Eventually I sent the film off to be developed, and after I received the processed and printed images I spread them out in front of me. Each image was taken at a different time and now I was able to trace the brick ribbon from one rectangle of film to the next, right through the heart of the city. The individual photos of parked cars, bicycles, pavements and cafés say very little, appear random. The only real meaning lies in the collection of thirty-six photos as a whole, in which the brick ribbon is always there and yet never obviously ‘the subject’ – the narrative is constructed by the images in relation to each other.
So far in this essay I’ve referred to the memorial of the Wall as a ribbon, but perhaps a more appropriate word for this still-visible join between the two parts of Berlin is simply ‘scar’. Scars are reminders both of division and of subsequent healing, and it was only when I considered the sequence of photos that I realised how the brick ribbon both knitted together the two halves of the city, while at the same time bearing witness to its previous schism. Following the ribbon showed me how two formerly separated entities can grow together over time, just as I hope I’ll learn how to adapt to my new status and become both British and German.
When I applied for German citizenship, I submitted my grandfather’s passport as evidence that he’d been classified as a Jew by the Nazis. How the passport has survived for so many years after his death in 1963 is a mystery. I don’t know if my grandmother or my father made a conscious decision to keep it, or if it was simply too small an object to be noticed in the many house moves it has undergone. Perhaps it was tucked away in a cupboard, like the glass plates.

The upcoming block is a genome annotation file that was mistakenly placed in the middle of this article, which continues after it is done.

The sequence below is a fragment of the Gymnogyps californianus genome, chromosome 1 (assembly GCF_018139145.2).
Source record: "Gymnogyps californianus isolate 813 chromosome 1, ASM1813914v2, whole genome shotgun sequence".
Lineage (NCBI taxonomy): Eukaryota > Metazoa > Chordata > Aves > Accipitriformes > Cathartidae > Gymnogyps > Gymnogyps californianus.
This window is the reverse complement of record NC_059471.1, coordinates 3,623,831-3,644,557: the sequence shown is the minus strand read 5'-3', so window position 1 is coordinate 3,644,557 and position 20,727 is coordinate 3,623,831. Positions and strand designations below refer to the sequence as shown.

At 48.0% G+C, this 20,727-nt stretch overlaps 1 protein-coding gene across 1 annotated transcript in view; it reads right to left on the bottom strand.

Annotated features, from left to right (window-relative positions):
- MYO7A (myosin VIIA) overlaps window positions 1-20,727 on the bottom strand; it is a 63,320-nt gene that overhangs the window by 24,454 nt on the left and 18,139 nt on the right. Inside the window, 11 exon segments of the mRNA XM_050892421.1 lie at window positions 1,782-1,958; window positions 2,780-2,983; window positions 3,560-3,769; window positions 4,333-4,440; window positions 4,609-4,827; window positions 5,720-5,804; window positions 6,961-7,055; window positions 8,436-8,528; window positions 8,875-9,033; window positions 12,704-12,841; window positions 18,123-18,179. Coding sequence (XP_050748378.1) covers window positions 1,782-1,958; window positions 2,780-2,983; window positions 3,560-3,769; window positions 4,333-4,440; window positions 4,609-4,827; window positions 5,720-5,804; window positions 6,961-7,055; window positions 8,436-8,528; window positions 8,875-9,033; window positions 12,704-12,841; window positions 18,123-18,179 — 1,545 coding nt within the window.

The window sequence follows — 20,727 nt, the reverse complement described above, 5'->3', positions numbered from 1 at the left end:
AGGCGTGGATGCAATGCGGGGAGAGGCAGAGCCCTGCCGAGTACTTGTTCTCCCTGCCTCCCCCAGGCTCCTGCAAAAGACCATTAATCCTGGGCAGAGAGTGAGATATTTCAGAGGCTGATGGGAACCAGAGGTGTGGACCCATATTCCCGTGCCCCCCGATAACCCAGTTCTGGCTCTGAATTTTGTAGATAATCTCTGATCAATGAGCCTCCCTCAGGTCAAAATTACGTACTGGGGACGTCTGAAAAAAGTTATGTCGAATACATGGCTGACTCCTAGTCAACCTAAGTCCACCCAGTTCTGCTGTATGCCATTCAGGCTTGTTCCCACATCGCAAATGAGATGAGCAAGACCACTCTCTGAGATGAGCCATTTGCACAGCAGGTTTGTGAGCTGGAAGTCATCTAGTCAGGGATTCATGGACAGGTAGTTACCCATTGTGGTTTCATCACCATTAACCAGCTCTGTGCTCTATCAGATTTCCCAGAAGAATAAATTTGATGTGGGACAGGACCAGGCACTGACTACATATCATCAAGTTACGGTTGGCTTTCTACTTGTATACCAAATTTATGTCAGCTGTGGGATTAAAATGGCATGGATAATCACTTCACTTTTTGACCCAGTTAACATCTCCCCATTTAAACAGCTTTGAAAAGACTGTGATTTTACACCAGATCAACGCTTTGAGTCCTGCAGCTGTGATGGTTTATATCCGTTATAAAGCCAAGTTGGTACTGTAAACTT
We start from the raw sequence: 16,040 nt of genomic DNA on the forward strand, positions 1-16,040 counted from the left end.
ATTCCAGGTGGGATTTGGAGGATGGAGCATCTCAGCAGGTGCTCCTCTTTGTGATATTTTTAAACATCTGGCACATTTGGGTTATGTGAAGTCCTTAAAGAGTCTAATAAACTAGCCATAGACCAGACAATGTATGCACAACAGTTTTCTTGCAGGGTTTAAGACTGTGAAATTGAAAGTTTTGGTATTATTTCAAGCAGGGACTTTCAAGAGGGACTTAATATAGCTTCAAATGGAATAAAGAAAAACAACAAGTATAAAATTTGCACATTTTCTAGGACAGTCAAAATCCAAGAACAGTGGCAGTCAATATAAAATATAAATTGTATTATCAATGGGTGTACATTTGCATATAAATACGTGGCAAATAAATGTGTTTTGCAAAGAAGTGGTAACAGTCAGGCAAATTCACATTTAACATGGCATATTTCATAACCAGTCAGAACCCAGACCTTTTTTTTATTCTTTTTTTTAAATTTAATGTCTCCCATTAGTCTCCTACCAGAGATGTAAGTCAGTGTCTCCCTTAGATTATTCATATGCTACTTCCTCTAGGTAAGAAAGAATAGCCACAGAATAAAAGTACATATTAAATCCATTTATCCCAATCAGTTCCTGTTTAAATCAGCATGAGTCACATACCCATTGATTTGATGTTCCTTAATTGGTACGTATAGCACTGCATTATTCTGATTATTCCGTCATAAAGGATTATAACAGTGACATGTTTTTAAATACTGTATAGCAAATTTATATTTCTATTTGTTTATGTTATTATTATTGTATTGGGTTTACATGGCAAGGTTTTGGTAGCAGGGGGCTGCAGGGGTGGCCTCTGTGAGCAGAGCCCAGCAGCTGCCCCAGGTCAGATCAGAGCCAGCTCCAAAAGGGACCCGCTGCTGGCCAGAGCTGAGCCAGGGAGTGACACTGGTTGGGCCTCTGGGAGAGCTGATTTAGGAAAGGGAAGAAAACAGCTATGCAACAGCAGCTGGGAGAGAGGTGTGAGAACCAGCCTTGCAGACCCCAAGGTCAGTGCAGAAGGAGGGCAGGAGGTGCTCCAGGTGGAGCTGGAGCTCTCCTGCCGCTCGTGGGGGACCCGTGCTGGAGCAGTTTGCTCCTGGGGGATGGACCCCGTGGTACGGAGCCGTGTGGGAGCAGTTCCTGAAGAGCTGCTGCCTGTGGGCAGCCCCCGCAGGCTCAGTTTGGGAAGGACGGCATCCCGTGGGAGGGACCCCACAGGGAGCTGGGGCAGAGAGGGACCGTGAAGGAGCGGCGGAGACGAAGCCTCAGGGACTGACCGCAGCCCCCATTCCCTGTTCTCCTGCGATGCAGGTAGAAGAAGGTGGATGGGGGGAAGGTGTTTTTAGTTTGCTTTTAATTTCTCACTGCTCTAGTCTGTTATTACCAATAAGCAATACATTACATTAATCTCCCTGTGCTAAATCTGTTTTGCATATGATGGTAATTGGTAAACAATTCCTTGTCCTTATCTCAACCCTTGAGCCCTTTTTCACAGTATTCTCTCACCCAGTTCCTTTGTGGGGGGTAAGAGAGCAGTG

As part of my application I sent a copy of the passport to an office in Berlin, where I imagined it being examined and used as evidence to help correct a past injustice, heal an old division. My grandfather was German and became British, I have made the reverse journey. We are always on the move, travelling in the Universe just like every other atom, star and galaxy.
Pippa Goldschmidt is a fiction and essay writer based in Edinburgh and Frankfurt. She has a PhD in astronomy and likes writing about science. Her work has been broadcast on BBC Radio 4 and published in a variety of places including recently Litro, Mslexia, Fiction Pool and The Drouth. Her latest project was co-editing (with Dr Gill Haddow and Dr Fadhila Mazanderani) Uncanny Bodies, an academic-creative mash-up of an anthology inspired by Freud, cities, cyborgs and medicine, published by Luna Press in August 2020. Please visit at www.pippagoldschmidt.co.uk.